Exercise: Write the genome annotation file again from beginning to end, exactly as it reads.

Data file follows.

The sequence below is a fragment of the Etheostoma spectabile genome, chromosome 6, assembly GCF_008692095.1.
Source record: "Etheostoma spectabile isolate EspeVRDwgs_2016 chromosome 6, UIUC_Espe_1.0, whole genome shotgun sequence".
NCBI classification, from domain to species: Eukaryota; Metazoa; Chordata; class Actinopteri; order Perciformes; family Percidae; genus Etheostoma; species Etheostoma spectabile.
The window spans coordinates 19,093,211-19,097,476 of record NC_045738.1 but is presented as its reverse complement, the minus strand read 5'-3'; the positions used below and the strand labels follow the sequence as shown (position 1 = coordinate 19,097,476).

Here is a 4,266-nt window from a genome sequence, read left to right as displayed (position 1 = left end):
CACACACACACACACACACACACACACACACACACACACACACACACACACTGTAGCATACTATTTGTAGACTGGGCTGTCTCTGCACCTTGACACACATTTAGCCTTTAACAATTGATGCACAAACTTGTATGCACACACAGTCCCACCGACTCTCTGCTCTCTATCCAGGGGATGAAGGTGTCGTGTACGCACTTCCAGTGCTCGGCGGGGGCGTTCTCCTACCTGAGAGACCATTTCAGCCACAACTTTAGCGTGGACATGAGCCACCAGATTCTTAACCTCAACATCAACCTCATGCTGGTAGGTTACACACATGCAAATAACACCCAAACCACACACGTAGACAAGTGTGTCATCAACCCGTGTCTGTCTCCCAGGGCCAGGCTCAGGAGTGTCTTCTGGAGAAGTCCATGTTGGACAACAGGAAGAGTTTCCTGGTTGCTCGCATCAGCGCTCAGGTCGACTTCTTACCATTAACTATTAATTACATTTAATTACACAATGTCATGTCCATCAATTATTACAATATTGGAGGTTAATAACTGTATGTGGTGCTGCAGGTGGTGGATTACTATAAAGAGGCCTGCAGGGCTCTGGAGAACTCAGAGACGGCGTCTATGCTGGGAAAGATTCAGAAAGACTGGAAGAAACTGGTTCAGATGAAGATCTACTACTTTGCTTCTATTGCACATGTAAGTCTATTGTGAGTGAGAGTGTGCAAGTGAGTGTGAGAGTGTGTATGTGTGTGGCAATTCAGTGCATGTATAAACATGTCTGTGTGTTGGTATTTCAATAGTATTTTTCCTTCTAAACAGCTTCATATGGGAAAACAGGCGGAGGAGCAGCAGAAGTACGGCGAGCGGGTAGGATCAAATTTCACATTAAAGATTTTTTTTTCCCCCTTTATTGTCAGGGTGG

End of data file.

The sequence below is a fragment of the Etheostoma spectabile genome, chromosome 6, assembly GCF_008692095.1.
Source record: "Etheostoma spectabile isolate EspeVRDwgs_2016 chromosome 6, UIUC_Espe_1.0, whole genome shotgun sequence".
NCBI classification, from domain to species: Eukaryota; Metazoa; Chordata; class Actinopteri; order Perciformes; family Percidae; genus Etheostoma; species Etheostoma spectabile.
The window spans coordinates 19,093,211-19,097,476 of record NC_045738.1 but is presented as its reverse complement, the minus strand read 5'-3'; the positions used below and the strand labels follow the sequence as shown (position 1 = coordinate 19,097,476).

Here is a 4,266-nt window from a genome sequence, read left to right as displayed (position 1 = left end):
CACACACACACACACACACACACACACACACACACACACACACACACACACTGTAGCATACTATTTGTAGACTGGGCTGTCTCTGCACCTTGACACACATTTAGCCTTTAACAATTGATGCACAAACTTGTATGCACACACAGTCCCACCGACTCTCTGCTCTCTATCCAGGGGATGAAGGTGTCGTGTACGCACTTCCAGTGCTCGGCGGGGGCGTTCTCCTACCTGAGAGACCATTTCAGCCACAACTTTAGCGTGGACATGAGCCACCAGATTCTTAACCTCAACATCAACCTCATGCTGGTAGGTTACACACATGCAAATAACACCCAAACCACACACGTAGACAAGTGTGTCATCAACCCGTGTCTGTCTCCCAGGGCCAGGCTCAGGAGTGTCTTCTGGAGAAGTCCATGTTGGACAACAGGAAGAGTTTCCTGGTTGCTCGCATCAGCGCTCAGGTCGACTTCTTACCATTAACTATTAATTACATTTAATTACACAATGTCATGTCCATCAATTATTACAATATTGGAGGTTAATAACTGTATGTGGTGCTGCAGGTGGTGGATTACTATAAAGAGGCCTGCAGGGCTCTGGAGAACTCAGAGACGGCGTCTATGCTGGGAAAGATTCAGAAAGACTGGAAGAAACTGGTTCAGATGAAGATCTACTACTTTGCTTCTATTGCACATGTAAGTCTATTGTGAGTGAGAGTGTGCAAGTGAGTGTGAGAGTGTGTATGTGTGTGGCAATTCAGTGCATGTATAAACATGTCTGTGTGTTGGTATTTCAATAGTATTTTTCCTTCTAAACAGCTTCATATGGGAAAACAGGCGGAGGAGCAGCAGAAGTACGGCGAGCGGGTAGGATCAAATTTCACATTAAAGATTTTTTTTTCCCCCTTTATTGTCAGGGTGG